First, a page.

How Hackers Try and Steal Bitcoin in 2020


Each year in the United States, thousands of people are victims of hacking attacks that involve stealing cryptocurrency. The United States isn’t alone in this problem; every other nation in the world has seen fraud around cryptocurrency in 2020. There are six primary tools that hackers use in order to commit fraud, and it’s important to know what they are in order to lessen the risk of getting scammed.

How Hackers Try and Steal Bitcoin in 2020

Clipboard Hijacking                                         

In July, the Bleeping Computer platform found suspicious activities in the accounts of 2.3 million Bitcoin wallets. Attackers used malware called clipboard hijackers. It operates the user’s clipboard and can replace a copied wallet address with one that belongs to the scammer. This type of threat was predicted by one cryptocurrency analyst in November 2019. It’s one of the most widespread attacks used to get a wallet owner’s identification, information or funds. This accounted for 20% of all malware attacks so far in 2020. Criminals managed to steal more than $9 million of Ethereum with this technique.

Lack of attention

A lack of account owner attention is a common mistake that hackers use in order to steal a wallet owner’s money or personal data. Most people aren’t security professionals. They don’t know a lot of the basics about hardware, apps, operating systems, files, folders and the internet in general. People are lax in their personal responsibility around clicking on email links and using secure passphrases. Human arrogance and inattention are easy for hackers to exploit.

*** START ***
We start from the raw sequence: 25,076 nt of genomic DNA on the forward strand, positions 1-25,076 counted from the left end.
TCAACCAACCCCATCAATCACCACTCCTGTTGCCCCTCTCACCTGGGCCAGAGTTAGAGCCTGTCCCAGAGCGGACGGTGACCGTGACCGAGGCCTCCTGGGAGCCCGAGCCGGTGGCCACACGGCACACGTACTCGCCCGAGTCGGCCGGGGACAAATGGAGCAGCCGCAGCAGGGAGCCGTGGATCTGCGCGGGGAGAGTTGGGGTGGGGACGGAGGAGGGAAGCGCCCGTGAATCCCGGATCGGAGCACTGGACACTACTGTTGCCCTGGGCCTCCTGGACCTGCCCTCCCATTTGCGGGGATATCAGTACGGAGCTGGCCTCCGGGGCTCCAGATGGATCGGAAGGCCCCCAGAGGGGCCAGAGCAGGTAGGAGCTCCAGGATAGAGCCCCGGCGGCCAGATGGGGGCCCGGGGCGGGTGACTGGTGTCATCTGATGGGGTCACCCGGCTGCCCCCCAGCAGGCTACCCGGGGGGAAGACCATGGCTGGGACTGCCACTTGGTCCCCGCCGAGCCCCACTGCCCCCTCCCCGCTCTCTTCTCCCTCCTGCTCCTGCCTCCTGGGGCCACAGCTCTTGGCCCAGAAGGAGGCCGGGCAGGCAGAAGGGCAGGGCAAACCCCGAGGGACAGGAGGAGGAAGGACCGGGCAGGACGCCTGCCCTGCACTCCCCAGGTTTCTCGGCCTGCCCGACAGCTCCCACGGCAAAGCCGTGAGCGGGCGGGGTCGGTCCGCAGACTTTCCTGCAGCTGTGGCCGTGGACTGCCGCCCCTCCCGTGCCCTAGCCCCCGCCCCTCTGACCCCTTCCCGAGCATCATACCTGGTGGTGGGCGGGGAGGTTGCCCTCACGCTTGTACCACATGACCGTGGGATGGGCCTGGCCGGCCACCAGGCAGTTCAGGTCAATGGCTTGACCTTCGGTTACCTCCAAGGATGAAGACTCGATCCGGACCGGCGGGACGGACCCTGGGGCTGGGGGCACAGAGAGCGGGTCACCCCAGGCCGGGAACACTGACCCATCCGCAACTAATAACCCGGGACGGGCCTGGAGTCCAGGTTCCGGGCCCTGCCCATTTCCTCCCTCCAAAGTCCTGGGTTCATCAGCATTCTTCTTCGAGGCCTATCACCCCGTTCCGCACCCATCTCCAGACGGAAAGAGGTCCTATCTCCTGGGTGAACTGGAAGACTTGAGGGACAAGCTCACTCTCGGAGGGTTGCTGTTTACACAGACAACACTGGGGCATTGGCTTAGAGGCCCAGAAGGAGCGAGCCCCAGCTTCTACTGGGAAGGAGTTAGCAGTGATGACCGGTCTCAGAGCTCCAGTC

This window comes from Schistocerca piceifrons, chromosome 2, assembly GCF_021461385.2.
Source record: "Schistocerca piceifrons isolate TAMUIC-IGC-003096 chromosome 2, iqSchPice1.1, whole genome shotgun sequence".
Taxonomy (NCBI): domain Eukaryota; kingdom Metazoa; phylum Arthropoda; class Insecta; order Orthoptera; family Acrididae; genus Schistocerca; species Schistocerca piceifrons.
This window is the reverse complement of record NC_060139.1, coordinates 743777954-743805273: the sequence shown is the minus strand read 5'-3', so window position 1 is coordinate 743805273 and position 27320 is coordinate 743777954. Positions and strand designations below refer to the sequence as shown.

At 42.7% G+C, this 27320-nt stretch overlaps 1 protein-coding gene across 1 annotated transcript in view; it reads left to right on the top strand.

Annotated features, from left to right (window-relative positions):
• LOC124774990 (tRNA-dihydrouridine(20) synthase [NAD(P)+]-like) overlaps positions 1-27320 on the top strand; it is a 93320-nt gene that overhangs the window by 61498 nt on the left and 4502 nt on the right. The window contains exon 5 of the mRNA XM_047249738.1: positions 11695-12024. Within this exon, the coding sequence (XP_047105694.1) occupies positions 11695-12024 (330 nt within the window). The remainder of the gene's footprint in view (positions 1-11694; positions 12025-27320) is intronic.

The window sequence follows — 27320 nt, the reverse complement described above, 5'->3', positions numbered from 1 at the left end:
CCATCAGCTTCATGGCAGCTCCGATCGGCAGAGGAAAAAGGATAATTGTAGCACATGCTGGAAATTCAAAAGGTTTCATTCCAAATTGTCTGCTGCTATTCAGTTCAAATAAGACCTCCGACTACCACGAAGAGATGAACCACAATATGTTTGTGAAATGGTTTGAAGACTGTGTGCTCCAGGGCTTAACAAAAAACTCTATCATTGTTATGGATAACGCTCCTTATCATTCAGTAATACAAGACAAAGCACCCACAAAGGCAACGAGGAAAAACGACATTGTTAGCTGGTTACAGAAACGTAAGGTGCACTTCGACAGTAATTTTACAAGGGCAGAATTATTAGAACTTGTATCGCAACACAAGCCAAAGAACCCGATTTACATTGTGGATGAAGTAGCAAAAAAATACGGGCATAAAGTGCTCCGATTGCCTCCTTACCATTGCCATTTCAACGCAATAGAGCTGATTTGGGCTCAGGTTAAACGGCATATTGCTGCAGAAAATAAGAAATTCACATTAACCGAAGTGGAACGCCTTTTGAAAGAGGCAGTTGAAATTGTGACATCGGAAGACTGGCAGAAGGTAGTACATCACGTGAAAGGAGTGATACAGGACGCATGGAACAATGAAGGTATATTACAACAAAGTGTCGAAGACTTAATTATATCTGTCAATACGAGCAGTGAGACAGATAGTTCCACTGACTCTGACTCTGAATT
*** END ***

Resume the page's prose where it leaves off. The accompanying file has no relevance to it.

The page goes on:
These attacks exponentially increase when cryptocurrency prices are on the rise or new markets open. For example, Bitcoin price in India rose after the country’s government de-regulated cryptocurrency trading which led to a surge in cyber-attacks on individuals. In 2019, more than 250 million people had some type of online account hacked as a result of a lack of attention, knowledge or personal responsibility about their security.

Direct Blockchain Attacks

The platforms where Bitcoin is traded are in a constant arms race with hackers. As soon as a hacking attempt or successful hack takes place, the platforms make changes. The hackers are always on the ball looking for new ways to exploit each platform’s security features. When the platform launches a new security feature, hackers are already working on ways to defeat it. Attacks on blockchains, exchanges and ICOs are common ways hackers try to steal Bitcoin, and this will be an ongoing problem.

Insecure Apps

People install apps without looking into their reputations or security features. This can lead to viruses and malware. One way users can avoid this is to only load apps from reputable sources. Users can also use two-factor authentication. Users should also check links to apps they find online against links to apps from the official site of the company. One of the most infamous targets of an app attack was Poloniex, which was available on Google Play. It was a piece of malware that was downloaded more than 5,500 times before Google removed it.

Slack Bots

Slack bots send users a link with a private key. This allows the bot to steal the currency when the user logs into their account. Users should report the slack bots and ignore their notifications.


Good old-fashioned fishing is a tried-and-true technique for stealing Bitcoin. These attacks are usually from email and include a link to a site that’s nefarious. Hackers stole more than $30 million in cryptocurrency this way in 2019.

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Lucy Bennett

Lucy Bennett is a Contributing Editor at iLounge. She has been writing about Apple and technology for over six years. Prior to joining iLounge, Lucy worked as a writer for several online publications.